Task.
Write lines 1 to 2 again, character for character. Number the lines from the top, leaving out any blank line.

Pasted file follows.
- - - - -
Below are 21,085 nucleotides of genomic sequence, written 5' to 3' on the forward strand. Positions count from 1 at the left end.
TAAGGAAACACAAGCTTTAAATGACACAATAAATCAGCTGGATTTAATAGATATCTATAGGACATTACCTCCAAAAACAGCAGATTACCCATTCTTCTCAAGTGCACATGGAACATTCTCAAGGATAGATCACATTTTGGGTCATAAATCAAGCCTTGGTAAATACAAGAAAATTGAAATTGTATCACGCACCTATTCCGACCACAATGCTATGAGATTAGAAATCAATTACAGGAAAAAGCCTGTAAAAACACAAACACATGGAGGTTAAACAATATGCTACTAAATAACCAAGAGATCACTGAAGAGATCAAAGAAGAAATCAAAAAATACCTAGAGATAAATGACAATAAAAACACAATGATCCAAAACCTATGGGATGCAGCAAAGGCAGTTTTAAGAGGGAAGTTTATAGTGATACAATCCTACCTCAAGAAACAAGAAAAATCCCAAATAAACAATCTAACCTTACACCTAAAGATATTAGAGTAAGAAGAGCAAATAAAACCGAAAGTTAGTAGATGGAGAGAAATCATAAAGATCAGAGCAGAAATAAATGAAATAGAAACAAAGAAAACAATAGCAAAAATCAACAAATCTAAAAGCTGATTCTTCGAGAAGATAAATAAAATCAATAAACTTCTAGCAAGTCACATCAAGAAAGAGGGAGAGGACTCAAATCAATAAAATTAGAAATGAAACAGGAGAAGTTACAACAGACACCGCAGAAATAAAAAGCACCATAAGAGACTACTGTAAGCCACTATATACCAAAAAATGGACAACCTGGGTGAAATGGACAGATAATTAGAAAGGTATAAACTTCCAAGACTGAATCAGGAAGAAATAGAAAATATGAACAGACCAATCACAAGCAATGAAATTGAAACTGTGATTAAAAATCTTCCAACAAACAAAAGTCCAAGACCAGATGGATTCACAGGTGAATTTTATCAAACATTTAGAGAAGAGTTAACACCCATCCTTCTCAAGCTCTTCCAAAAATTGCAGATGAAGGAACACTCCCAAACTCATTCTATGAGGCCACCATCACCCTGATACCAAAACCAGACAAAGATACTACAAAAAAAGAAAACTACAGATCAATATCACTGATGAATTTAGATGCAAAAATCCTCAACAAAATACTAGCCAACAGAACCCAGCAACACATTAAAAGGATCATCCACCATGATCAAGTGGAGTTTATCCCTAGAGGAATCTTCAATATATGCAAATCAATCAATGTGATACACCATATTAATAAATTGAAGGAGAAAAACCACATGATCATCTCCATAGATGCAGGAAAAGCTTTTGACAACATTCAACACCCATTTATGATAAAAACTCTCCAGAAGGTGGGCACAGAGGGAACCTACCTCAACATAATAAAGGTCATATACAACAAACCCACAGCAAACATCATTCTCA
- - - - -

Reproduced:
Below are 21,085 nucleotides of genomic sequence, written 5' to 3' on the forward strand. Positions count from 1 at the left end.
TAAGGAAACACAAGCTTTAAATGACACAATAAATCAGCTGGATTTAATAGATATCTATAGGACATTACCTCCAAAAACAGCAGATTACCCATTCTTCTCAAGTGCACATGGAACATTCTCAAGGATAGATCACATTTTGGGTCATAAATCAAGCCTTGGTAAATACAAGAAAATTGAAATTGTATCACGCACCTATTCCGACCACAATGCTATGAGATTAGAAATCAATTACAGGAAAAAGCCTGTAAAAACACAAACACATGGAGGTTAAACAATATGCTACTAAATAACCAAGAGATCACTGAAGAGATCAAAGAAGAAATCAAAAAATACCTAGAGATAAATGACAATAAAAACACAATGATCCAAAACCTATGGGATGCAGCAAAGGCAGTTTTAAGAGGGAAGTTTATAGTGATACAATCCTACCTCAAGAAACAAGAAAAATCCCAAATAAACAATCTAACCTTACACCTAAAGATATTAGAGTAAGAAGAGCAAATAAAACCGAAAGTTAGTAGATGGAGAGAAATCATAAAGATCAGAGCAGAAATAAATGAAATAGAAACAAAGAAAACAATAGCAAAAATCAACAAATCTAAAAGCTGATTCTTCGAGAAGATAAATAAAATCAATAAACTTCTAGCAAGTCACATCAAGAAAGAGGGAGAGGACTCAAATCAATAAAATTAGAAATGAAACAGGAGAAGTTACAACAGACACCGCAGAAATAAAAAGCACCATAAGAGACTACTGTAAGCCACTATATACCAAAAAATGGACAACCTGGGTGAAATGGACAGATAATTAGAAAGGTATAAACTTCCAAGACTGAATCAGGAAGAAATAGAAAATATGAACAGACCAATCACAAGCAATGAAATTGAAACTGTGATTAAAAATCTTCCAACAAACAAAAGTCCAAGACCAGATGGATTCACAGGTGAATTTTATCAAACATTTAGAGAAGAGTTAACACCCATCCTTCTCAAGCTCTTCCAAAAATTGCAGATGAAGGAACACTCCCAAACTCATTCTATGAGGCCACCATCACCCTGATACCAAAACCAGACAAAGATACTACAAAAAAAGAAAACTACAGATCAATATCACTGATGAATTTAGATGCAAAAATCCTCAACAAAATACTAGCCAACAGAACCCAGCAACACATTAAAAGGATCATCCACCATGATCAAGTGGAGTTTATCCCTAGAGGAATCTTCAATATATGCAAATCAATCAATGTGATACACCATATTAATAAATTGAAGGAGAAAAACCACATGATCATCTCCATAGATGCAGGAAAAGCTTTTGACAACATTCAACACCCATTTATGATAAAAACTCTCCAGAAGGTGGGCACAGAGGGAACCTACCTCAACATAATAAAGGTCATATACAACAAACCCACAGCAAACATCATTCTCA